These extracts will enable the reader to form an them all. It is very different with the others. Their estimate of the beauties and faults (if such, indeed, shades are all dark, but all strikingly discriminated. he consider them) of Mr. Gilfillan's volume.
“There is, for example, Simon Magus, the begetter and name-giver to a distinct and dreadful crime (Simony), an original in wickedness, a genuine and
THE BORE RUSHING UP THE HOOGLEY. direct child of hell. No mistake about him. He thinks every thing, as well as every person, has its considered as one of the masterpieces of our English
This engraving, though small in scale, may be price,' and would bribe the very Spirit of God. You see him retiring from Peter's scorn and curse, blasted, critical inspection.
| landscape school. It will bear the closest and most
The subject is one which it cowering, half-ashamed, but unconverted. ...
" Then there is Gallio, another great original in the required the hand of a master to treat. It represents world of evil, the first representative of a large class Calcutta, accompanied by a heavy gale. The effect is
the sudden rush of the tide up the Hoogley river to who, in all ages succeeding, bave thrown the chill of their careless and cutting sneer upon all that
wonderfully striking; the ship almost on her beam earnest and lofty in nature or man, in life or in re- trees, and the distressed boat in the foreground, are
ends, cutting the lurid streak of light; the waving ligion. “Then there is the town-clerk of Ephesus, one of with a precision and power of the burin never, per
rendered in the highest feeling of art, and executed those persons who substitute prudence for piety, and
haps, surpassed. who find a sun in the face of a time-piece-who tell men when they are not to act, but never when the hour of action has fully come, and when delays are as
“ ACROSS THE ATLANTIC.” contemptible as they are dangerous.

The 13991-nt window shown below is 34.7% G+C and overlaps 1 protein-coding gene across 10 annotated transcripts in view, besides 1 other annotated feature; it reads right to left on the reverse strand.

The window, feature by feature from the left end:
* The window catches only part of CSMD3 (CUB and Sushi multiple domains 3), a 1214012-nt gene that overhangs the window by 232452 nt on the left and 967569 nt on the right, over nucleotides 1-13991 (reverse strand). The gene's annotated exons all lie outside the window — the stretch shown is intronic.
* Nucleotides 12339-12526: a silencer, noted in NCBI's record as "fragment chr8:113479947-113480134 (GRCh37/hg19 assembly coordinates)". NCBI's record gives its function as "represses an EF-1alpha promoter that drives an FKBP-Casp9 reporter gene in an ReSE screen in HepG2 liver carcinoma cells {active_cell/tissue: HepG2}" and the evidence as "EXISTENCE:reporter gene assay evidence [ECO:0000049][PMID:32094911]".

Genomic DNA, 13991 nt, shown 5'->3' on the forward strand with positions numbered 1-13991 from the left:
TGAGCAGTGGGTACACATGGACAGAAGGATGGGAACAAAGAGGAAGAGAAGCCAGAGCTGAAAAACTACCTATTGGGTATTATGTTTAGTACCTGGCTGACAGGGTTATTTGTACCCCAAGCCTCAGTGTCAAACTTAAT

“Then there is Tertullus the tool, servile, wiry, Tuis is the taking title of a right lively and hu. accommodating, plausible ; who talks, but never morous little book, which will be perused, from speaks ; and whose character may be studied as re- beginning to end, with unflagging interest, and for the presenting, in a full and ideal manner, all courtly general truthfulness of which those of us who have pleaders who have since appeared, as well as many visited America can personally vouch. Pitch where who have pled in nobler causes.
we may, we are pretty sure to light upon something “Then there is Felix, whom one trembling has clever, pointed, and characteristic. Take the following immortalised. Rude the lyre; but a great master sketch, for example, of the “Great Barnum :"stood once before it, and it vibrated to his touch. “ Barnum is not an ordinary showman. He is not Even nettleshade has sometimes been made musical in one who will be handed down to posterity, only on the the blast.
strength of the objects which he has exhibited, or “Then there is Agrippa, the “almost Christian' the curiosities which he has brought to light. He -one of thousands who, were Christianity and the stands alone. Adopting Mr. Emerson's idea, I should thrill produced by eloquence the same thing, would say that Barnum is a representative man. He reprebe believers; but who, as it is, will lose heaven by a sents the enterprise and energy of his countrymen in hair's-breadth, and feel little sorrow!
the nineteenth century, as Washington represented “ Then there is Festus, the emblem of the cool, their resistance to oppression in the century precedintellectual man, who finds an easy solution for the ing. By 'going-a-head' to an extent hitherto unproblem of earnestness, or genius, or enthusiasm, or precedented in his trade-devoid of any absurd religion—a problem which, otherwise, would distress delicacy as to the means by which the ends are to and disturb him—in the cheap cry, 'It is madness- be accomplished—he has endeared himself to the Paul, Burke, Chalmers, and Irving, were mad.' middle and lower ranks of his countrymen, and seems
“We close this rapid glance at the more peculiar to stand forth proud and preeminent as their model and striking of Scripture characters, by expressing of a speculator and a man. I firmly believe that there our amazement : First, at their multitude; secondly, I are few commercial people in the United States who